Journal of Civil Law Studies


enforcement of rights, contempt of court, comparativelaw methodology, comparative civil procedure, common law, civillaw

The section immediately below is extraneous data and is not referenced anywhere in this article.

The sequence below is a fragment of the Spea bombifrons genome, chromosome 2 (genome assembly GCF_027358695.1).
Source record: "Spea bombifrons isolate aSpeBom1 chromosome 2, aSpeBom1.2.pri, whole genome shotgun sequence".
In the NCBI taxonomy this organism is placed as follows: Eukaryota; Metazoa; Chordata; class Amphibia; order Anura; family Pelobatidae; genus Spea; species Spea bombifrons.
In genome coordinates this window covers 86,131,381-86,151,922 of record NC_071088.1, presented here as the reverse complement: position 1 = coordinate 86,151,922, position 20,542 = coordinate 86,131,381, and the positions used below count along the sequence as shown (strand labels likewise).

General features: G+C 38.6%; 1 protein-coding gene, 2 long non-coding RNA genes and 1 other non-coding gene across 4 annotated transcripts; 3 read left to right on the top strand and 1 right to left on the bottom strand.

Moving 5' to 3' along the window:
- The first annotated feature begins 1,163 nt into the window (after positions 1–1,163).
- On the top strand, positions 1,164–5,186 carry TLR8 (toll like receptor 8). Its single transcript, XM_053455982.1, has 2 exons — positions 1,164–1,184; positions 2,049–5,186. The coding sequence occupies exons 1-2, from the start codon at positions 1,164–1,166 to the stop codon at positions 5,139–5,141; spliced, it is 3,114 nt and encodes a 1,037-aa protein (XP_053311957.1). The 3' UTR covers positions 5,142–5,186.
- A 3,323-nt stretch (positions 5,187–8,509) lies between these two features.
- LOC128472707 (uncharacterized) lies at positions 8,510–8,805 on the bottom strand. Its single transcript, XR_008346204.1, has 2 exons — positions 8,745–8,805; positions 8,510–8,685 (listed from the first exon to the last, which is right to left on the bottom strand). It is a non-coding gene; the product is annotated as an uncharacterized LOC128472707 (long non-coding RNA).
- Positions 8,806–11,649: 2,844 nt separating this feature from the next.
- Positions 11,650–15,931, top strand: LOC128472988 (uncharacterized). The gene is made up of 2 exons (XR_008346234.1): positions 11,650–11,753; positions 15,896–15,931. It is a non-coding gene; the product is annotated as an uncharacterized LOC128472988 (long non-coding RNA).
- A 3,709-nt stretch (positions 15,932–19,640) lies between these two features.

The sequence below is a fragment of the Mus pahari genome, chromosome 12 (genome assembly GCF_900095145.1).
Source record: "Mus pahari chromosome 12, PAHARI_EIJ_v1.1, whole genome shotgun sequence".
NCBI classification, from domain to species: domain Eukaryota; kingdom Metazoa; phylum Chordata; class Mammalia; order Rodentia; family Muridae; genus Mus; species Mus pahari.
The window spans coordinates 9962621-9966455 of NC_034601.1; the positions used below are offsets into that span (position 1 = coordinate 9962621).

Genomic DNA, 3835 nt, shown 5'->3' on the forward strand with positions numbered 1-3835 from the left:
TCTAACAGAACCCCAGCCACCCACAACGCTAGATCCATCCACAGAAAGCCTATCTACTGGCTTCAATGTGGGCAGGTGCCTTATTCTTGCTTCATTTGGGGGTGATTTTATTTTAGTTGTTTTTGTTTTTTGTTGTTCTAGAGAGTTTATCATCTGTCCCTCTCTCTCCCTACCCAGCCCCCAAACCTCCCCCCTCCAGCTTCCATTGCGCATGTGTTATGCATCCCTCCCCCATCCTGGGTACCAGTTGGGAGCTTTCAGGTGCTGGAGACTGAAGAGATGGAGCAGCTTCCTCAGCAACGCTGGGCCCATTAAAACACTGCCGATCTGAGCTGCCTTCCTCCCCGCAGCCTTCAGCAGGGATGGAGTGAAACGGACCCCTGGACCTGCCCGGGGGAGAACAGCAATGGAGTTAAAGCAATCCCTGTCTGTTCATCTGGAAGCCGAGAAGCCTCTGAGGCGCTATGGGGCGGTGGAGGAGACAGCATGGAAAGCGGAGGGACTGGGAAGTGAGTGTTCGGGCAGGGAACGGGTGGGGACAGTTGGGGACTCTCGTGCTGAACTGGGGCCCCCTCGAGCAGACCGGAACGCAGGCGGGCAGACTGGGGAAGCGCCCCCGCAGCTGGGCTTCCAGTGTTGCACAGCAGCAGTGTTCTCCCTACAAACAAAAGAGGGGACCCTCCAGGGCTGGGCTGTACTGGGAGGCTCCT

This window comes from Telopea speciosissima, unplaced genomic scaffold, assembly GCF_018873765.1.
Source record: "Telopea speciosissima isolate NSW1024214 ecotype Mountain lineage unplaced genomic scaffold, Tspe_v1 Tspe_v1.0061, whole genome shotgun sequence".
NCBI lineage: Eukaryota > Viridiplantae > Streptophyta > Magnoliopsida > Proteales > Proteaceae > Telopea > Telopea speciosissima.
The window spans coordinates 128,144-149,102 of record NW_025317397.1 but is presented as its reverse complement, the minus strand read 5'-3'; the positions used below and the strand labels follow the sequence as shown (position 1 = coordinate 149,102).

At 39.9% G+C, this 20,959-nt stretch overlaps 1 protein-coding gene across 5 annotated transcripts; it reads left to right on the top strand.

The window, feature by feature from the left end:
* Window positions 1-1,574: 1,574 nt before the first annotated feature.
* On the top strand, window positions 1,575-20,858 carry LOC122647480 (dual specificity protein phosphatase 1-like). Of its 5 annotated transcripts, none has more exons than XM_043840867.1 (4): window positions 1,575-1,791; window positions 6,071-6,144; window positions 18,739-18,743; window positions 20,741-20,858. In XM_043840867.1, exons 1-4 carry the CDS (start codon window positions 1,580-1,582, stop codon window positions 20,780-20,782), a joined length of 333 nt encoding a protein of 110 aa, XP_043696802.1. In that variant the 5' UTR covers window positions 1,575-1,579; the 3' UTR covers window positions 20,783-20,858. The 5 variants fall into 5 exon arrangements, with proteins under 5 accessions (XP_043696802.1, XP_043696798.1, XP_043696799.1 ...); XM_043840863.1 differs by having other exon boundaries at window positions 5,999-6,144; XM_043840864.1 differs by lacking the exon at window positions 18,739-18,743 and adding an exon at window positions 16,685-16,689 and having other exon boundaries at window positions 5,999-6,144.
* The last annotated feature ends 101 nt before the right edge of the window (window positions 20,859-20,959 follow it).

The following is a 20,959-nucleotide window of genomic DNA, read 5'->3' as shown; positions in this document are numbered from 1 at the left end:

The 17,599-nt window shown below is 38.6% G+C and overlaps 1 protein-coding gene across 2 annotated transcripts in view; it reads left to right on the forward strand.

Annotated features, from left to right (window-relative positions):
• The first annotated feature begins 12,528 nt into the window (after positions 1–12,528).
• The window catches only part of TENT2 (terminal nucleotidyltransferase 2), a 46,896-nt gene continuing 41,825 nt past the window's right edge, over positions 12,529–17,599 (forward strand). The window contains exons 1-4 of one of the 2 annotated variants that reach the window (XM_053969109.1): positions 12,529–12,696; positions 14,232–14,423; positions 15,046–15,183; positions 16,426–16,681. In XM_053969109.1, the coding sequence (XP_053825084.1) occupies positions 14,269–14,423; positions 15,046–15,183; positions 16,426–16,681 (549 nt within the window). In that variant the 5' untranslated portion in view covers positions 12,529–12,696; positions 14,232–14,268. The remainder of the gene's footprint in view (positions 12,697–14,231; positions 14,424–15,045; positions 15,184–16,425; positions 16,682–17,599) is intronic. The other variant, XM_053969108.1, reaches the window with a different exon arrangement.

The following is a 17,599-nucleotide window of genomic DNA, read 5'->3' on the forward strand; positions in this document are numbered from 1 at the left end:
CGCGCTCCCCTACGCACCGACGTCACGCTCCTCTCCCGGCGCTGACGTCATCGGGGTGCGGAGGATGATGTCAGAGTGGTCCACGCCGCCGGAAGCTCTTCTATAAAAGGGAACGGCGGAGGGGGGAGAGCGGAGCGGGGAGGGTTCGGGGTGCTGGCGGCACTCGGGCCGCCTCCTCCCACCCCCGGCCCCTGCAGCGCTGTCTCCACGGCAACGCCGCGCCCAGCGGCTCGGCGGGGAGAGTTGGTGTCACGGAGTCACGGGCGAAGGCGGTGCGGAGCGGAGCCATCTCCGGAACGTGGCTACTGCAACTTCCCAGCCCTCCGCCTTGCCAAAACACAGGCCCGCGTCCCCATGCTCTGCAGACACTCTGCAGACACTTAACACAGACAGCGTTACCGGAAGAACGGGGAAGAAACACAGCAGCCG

The aim of this article is to briefly tackle, from a comparative viewpoint, an academically quite overlooked topic: techniques of enforcement of lawful judgments. Despite a gradual convergence in many fields of law, common and civil law jurisdictions still maintain a striking diversity in the ways in which they react to non-compliance with court judgments. Whilst in common law tradition, failure to comply with a judicial order is considered civil contempt of court, in civil law countries this legal institution is simply unknown. Furthermore, it is only in civil law systems that failure to comply with a court judgment cannot be punished by imprisonment. My key question is: what are, if any, the “cultural” reasons that could explain this divergence of approach? First, discussing Mauro Cappelletti’s comparative methodology, I explore whether, and to what extent, civil contempt of court and its civilian counterparts are comparable. Then, focusing my attention on the common law model, I argue that many contemporary features of civil contempt can only be fully understood by looking at the particular image and unique social perception of the judge within the common law legal tradition.

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